LiftFund offers a range of small business loans, including microloans and SBA loans. It’s available in the following states: Alabama, Arkansas, Florida, Georgia, Kentucky, Louisiana, Missouri, Mississippi, New York, New Mexico, Oklahoma, South Carolina, Tennessee, and Texas.In order to be eligible to apply, you must be at least 21 years old. Additionally, your business cannot be in the adult entertainment industry and you cannot have an active bankruptcy. LiftFund also provides support resources for borrowers, including a digital library of resources to help you learn new skills like marketing, finance, and management.

How to Find Microloans for Women-Owned Businesses

There are plenty of online microloans for women business owners to explore. There are several types to choose from. 
  • Peer-to-peer microlenders like Kiva require some hustle in order to raise funds for a microloan. 
  • SBA microloans are backed by the federal government but originated through third-party lenders.
  • Nonprofit microlenders vary in how they handle loan applications. Some offer online applications while others require in-person training and support.

Microloans for Women: Eligibility and Requirements

Each lender has its own eligibility requirements for approval. You’ll likely need to own a portion of your business and may also need to meet requirements for how long you’ve been in business. While credit qualifications may vary, lenders typically require that you have no recent bankruptcies, foreclosures, or tax liens. Many lenders may also want to see a clearly defined business plan.   Check for eligibility requirements as part of your search for small business microloans for women to save yourself time and improve your chances of success.

How Can I Use a Microloan for a Woman-Owned Small Business?

Allowable microloan uses may vary by lender. The SBA program, for instance, allows the money to be used for things like working capital, inventory, and equipment. Peer-to-peer lenders, however, may require you to outline for potential investors how you plan to use the funds. Either way, for your own sake, it’s a good idea to have a clear plan for how you plan to use the funds and what results you expect to achieve because of the microloan. That way you may be more likely to use the funds to achieve your goals.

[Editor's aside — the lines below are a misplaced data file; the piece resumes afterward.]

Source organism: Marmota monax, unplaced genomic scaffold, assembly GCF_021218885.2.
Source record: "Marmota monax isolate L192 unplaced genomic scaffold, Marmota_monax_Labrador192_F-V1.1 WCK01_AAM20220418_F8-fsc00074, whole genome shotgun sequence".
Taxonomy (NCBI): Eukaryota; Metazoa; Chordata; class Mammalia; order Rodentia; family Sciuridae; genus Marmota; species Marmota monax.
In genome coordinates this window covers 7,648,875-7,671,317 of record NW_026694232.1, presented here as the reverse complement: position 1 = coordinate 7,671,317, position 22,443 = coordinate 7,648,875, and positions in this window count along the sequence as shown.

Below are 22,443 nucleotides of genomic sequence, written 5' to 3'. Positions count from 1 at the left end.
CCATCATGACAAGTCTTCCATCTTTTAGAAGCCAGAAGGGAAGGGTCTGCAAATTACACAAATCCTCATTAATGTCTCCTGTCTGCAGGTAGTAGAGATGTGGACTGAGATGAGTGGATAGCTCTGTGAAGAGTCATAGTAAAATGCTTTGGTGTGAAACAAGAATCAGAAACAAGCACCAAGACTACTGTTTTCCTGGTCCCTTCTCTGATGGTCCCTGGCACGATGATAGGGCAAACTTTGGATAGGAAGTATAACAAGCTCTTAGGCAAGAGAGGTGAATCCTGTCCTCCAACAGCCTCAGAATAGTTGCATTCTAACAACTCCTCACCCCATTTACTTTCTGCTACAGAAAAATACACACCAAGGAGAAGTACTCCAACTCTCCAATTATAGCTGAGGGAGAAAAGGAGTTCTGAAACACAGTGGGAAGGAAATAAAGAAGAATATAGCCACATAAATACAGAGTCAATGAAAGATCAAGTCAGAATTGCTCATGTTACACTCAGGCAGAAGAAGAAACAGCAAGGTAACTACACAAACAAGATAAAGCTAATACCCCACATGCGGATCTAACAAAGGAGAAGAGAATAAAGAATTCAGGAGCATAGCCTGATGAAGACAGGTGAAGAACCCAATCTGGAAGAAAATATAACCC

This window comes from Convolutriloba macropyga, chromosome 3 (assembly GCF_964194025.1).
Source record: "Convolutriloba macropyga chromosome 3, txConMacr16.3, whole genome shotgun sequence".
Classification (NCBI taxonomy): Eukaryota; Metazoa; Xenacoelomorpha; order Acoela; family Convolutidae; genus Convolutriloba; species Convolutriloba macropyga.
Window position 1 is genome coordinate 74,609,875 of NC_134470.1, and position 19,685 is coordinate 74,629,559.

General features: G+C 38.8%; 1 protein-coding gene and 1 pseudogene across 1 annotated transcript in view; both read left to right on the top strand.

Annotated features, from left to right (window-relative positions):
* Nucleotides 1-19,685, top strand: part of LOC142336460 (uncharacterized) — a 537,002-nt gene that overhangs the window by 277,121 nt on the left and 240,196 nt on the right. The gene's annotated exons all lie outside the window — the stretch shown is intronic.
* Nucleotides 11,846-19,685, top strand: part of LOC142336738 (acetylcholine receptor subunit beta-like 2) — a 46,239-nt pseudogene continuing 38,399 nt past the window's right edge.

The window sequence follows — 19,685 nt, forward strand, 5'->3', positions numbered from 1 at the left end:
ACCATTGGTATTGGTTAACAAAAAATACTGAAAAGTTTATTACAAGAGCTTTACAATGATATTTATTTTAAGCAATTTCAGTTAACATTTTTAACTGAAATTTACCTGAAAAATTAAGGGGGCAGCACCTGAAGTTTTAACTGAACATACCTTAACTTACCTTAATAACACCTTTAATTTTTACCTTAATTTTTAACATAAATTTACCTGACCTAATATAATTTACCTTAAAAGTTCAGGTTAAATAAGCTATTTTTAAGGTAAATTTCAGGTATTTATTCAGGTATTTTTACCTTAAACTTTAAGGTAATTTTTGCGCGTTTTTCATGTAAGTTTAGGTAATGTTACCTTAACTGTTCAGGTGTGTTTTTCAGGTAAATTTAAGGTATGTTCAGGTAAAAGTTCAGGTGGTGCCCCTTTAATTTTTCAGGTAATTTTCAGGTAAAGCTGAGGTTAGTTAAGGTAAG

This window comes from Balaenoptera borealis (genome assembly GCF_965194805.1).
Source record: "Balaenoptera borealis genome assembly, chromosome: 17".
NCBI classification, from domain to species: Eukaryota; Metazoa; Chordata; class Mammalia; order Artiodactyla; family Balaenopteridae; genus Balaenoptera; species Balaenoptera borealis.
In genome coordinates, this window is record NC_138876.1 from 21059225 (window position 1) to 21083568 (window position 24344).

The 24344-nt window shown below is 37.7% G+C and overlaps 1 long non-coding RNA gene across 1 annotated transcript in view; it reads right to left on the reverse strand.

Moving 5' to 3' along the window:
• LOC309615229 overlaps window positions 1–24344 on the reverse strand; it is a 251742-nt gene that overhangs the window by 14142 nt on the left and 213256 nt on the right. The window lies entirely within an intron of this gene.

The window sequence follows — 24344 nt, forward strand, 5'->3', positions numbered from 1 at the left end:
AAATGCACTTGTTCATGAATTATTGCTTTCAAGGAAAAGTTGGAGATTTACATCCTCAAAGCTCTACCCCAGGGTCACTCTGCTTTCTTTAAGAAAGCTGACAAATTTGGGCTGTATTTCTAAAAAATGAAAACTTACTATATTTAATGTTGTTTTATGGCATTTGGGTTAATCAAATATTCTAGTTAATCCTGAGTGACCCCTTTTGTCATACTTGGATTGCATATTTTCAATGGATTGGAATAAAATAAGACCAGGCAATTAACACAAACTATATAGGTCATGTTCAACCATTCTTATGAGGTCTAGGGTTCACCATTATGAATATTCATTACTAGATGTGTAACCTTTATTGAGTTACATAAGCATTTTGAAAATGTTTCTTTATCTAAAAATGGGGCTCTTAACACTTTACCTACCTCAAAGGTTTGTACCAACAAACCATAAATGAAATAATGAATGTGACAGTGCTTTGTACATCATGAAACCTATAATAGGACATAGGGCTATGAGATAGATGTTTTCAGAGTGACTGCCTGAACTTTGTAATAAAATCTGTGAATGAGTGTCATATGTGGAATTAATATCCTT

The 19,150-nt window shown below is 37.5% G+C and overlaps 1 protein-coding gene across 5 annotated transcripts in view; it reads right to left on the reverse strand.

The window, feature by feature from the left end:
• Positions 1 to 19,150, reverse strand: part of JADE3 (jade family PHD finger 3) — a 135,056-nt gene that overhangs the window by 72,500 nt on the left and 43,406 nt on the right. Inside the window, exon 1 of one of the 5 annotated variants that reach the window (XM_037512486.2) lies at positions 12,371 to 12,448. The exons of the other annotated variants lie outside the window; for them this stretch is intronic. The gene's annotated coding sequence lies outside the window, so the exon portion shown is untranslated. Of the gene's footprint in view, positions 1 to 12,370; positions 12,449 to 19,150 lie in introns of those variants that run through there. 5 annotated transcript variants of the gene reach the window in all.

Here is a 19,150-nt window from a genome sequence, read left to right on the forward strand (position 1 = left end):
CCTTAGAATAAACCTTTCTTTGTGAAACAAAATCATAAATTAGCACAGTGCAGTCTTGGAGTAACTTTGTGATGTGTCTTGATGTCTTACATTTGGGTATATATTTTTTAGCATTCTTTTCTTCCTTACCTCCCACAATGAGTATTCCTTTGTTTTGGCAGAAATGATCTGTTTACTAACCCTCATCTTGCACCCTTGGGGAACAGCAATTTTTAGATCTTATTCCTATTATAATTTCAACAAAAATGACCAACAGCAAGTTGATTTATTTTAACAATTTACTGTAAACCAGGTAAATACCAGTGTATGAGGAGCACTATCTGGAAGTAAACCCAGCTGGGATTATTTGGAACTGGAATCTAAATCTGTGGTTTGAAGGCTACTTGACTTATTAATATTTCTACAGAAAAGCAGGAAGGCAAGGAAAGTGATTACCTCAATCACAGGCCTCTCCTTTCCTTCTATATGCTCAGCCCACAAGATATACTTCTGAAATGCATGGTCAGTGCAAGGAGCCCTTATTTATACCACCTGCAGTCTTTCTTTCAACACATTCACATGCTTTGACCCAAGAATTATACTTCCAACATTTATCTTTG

How to Apply for a Microloan

Getting pre-approved is a great way to shop around and compare small business loan rates. But you do need to be sure that the lender isn’t performing a hard credit check each time. This can damage your credit score. Instead, only submit forms that perform a soft pull on your credit score.While you’re shopping around, it can also be a good time to gather financial documentation for your business, which you’ll likely need to submit with your application. Once you find a microloan offer you’re happy with, you’ll finish the application process with the lender. Many microlenders offer an online application. You may even be able to submit a simple form and check your loan offer, including rates, terms, and monthly payment amount.

Additional Resources for Women-Owned Small Businesses

There are a number of resources available to support women business owners. Nonprofit organizations like the National Women’s Business Council and the U.S. Women’s Chamber of Commerce are good starting points. You can also explore local and online support groups in your industry. It’s a great way to network, learn from other women’s experiences, and even find new clients. These resources may also help you identify small business grants for women and other types of financing, like sole proprietor loans.

The Takeaway

Women-owned small business microloans can help take your company to the next level. In addition to exploring microloan programs, you may also want to explore all of your other financing options at Lantern by SoFi by filling out just one simple form.
Photo credit: iStock/andresr
The tips provided on this website are of a general nature and do not take into account your specific objectives, financial situation, and needs. You should always consider their appropriateness given your own circumstances.SOLC0821151

About the Author

Lauren Ward

Lauren Ward

Lauren Ward is a personal finance expert with nearly a decade of experience writing online content. Her work has appeared on websites such as MSN, Time, and Bankrate. Lauren writes on a variety of personal finance topics for SoFi, including credit and banking.
Share this article: